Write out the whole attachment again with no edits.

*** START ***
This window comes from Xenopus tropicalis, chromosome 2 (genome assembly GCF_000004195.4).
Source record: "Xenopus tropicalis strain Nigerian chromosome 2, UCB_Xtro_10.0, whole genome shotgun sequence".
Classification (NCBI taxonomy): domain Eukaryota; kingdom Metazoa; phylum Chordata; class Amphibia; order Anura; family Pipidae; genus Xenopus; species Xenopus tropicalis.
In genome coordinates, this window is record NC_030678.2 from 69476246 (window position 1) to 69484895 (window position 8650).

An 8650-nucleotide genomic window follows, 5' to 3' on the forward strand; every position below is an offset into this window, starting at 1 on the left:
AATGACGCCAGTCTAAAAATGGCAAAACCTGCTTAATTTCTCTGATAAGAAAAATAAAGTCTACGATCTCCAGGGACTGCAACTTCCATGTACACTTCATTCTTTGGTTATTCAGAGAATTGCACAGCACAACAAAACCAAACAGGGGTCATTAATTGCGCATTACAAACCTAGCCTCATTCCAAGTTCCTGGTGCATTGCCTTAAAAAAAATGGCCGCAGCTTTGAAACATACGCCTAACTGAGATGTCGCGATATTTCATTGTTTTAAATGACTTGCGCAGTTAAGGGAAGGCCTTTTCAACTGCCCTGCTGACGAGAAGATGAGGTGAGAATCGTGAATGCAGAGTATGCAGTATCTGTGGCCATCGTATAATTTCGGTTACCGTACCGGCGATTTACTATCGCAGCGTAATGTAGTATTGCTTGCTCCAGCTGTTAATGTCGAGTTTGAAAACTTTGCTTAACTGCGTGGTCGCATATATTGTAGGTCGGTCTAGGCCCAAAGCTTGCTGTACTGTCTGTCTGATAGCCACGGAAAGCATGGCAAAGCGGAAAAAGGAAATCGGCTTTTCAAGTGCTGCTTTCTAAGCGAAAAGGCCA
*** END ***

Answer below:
This window comes from Xenopus tropicalis, chromosome 2 (genome assembly GCF_000004195.4).
Source record: "Xenopus tropicalis strain Nigerian chromosome 2, UCB_Xtro_10.0, whole genome shotgun sequence".
Classification (NCBI taxonomy): domain Eukaryota; kingdom Metazoa; phylum Chordata; class Amphibia; order Anura; family Pipidae; genus Xenopus; species Xenopus tropicalis.
In genome coordinates, this window is record NC_030678.2 from 69476246 (window position 1) to 69484895 (window position 8650).

An 8650-nucleotide genomic window follows, 5' to 3' on the forward strand; every position below is an offset into this window, starting at 1 on the left:
AATGACGCCAGTCTAAAAATGGCAAAACCTGCTTAATTTCTCTGATAAGAAAAATAAAGTCTACGATCTCCAGGGACTGCAACTTCCATGTACACTTCATTCTTTGGTTATTCAGAGAATTGCACAGCACAACAAAACCAAACAGGGGTCATTAATTGCGCATTACAAACCTAGCCTCATTCCAAGTTCCTGGTGCATTGCCTTAAAAAAAATGGCCGCAGCTTTGAAACATACGCCTAACTGAGATGTCGCGATATTTCATTGTTTTAAATGACTTGCGCAGTTAAGGGAAGGCCTTTTCAACTGCCCTGCTGACGAGAAGATGAGGTGAGAATCGTGAATGCAGAGTATGCAGTATCTGTGGCCATCGTATAATTTCGGTTACCGTACCGGCGATTTACTATCGCAGCGTAATGTAGTATTGCTTGCTCCAGCTGTTAATGTCGAGTTTGAAAACTTTGCTTAACTGCGTGGTCGCATATATTGTAGGTCGGTCTAGGCCCAAAGCTTGCTGTACTGTCTGTCTGATAGCCACGGAAAGCATGGCAAAGCGGAAAAAGGAAATCGGCTTTTCAAGTGCTGCTTTCTAAGCGAAAAGGCCA